- Other Title
- Peach form
- Place where the work was made
- Joseon dynasty 1392 - 1897 → Korea
- 19th century
- Media category
- Materials used
- porcelain with underglaze red and blue decoration
- 4.7 cm
- Gift of Mr J.H. Myrtle 1993
- Not on display
- Accession number
The simple waterdropper, essential to calligraphy writing and painting, is a form the Korean potters made their own. An amazing varied number of designs and forms were produced, from small pieces such as these to those requiring two hands to lift. Confucianism was the official state doctrine in the Choson dynasty, resulting in an educated class of scholars, known as 'sonbi', who did not yet hold official positions. Waterdroppers such as these were an essential accoutrement of 'sonbi' culture.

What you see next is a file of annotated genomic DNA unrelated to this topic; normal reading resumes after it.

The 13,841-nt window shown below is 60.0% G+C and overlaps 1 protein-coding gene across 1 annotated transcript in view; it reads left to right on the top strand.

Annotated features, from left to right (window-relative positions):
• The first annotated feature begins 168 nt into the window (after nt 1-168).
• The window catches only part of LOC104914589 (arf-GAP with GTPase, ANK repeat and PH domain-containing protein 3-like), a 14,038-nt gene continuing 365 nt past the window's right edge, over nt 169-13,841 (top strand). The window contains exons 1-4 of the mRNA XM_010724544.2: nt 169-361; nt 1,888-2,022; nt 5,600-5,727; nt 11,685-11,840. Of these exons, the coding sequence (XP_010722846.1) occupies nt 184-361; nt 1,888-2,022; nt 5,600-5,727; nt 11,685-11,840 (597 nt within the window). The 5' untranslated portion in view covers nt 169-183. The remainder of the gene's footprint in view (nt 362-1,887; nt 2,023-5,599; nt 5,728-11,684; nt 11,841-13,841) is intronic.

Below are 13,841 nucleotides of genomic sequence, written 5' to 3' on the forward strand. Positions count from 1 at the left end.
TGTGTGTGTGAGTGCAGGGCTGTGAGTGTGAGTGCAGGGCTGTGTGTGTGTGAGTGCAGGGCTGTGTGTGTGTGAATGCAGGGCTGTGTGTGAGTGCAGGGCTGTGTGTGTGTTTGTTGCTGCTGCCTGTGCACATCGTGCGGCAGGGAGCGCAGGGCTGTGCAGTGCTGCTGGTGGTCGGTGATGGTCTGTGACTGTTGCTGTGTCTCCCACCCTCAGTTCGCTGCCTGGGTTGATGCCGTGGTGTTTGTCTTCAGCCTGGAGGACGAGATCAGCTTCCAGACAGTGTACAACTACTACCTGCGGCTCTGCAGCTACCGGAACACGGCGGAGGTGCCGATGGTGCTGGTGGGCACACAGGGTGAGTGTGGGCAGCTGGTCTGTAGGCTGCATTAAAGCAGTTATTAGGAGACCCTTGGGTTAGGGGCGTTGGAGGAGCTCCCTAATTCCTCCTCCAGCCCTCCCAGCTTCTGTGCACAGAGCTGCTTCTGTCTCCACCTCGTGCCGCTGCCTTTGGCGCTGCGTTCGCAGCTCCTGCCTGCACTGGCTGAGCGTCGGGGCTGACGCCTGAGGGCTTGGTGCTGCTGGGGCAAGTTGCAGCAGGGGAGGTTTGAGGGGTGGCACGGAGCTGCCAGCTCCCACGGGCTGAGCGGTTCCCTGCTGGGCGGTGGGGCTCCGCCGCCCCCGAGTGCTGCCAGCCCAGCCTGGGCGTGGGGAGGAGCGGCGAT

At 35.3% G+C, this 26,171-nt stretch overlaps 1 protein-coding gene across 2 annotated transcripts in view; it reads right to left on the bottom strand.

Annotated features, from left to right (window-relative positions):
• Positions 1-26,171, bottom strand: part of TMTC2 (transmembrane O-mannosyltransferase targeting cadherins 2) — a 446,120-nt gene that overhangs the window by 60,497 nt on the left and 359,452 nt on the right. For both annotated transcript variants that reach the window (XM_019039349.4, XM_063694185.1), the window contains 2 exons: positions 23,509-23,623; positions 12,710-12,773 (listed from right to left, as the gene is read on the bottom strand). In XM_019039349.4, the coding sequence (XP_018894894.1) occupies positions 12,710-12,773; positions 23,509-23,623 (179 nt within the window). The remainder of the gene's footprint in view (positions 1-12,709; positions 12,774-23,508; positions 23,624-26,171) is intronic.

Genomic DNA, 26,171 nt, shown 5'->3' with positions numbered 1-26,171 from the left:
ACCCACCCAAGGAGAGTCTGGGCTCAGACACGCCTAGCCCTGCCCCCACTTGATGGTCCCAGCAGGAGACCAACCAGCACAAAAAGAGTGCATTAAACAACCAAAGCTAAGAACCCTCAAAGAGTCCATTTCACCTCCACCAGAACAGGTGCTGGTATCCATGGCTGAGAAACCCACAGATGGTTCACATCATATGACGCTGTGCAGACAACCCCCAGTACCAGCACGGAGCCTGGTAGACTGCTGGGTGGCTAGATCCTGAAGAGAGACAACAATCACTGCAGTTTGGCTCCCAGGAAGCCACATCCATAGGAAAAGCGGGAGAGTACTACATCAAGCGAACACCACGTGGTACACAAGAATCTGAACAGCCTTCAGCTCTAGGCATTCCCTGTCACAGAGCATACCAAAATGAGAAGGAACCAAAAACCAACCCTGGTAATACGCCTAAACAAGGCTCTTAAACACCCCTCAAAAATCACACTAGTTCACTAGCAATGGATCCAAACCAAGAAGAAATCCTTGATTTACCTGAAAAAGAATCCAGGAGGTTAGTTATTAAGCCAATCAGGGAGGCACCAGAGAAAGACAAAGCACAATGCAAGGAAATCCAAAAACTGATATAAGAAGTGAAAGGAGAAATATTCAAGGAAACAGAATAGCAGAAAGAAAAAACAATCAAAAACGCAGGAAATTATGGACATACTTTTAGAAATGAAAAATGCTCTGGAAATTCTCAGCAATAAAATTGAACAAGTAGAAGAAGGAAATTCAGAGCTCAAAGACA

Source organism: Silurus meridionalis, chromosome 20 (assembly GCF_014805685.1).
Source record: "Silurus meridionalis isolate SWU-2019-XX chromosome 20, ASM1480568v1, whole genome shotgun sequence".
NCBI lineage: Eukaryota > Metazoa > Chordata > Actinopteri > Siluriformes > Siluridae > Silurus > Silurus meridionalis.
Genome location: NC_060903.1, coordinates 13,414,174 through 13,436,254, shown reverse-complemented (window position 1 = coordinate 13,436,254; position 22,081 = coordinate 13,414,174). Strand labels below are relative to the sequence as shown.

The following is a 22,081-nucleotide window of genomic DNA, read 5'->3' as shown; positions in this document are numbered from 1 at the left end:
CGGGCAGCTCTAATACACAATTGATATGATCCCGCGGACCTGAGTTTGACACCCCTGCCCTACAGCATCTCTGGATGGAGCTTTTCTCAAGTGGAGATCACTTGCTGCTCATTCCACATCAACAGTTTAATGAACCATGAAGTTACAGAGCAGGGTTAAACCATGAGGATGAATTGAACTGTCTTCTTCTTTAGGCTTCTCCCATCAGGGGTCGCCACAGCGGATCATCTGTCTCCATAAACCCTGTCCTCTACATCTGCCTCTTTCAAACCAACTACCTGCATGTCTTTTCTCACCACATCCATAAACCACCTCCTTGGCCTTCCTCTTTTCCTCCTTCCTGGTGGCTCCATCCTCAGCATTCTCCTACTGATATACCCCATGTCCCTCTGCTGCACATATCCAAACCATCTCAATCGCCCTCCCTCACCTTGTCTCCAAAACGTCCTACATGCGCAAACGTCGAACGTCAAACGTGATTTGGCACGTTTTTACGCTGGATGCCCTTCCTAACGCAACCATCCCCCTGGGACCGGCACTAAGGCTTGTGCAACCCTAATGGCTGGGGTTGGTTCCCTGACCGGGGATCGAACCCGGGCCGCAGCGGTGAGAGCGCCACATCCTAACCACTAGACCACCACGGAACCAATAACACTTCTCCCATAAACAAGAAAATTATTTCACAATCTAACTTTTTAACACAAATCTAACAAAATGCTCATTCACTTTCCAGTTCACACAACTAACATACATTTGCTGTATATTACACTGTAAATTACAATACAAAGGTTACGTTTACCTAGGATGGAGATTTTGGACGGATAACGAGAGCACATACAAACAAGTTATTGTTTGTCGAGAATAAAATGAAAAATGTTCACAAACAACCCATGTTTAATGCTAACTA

The Asian Collections, AGNSW, 2003, pg.186.
Shown in 1 exhibition
Beyond Words: Calligraphic Traditions of Asia, Art Gallery of New South Wales, Sydney, 27 Aug 2016–30 Apr 2017
Referenced in 1 publication
Jackie Menzies (Editor), The Asian Collections Art Gallery of New South Wales, Sydney, 2003, 186 (colour illus.).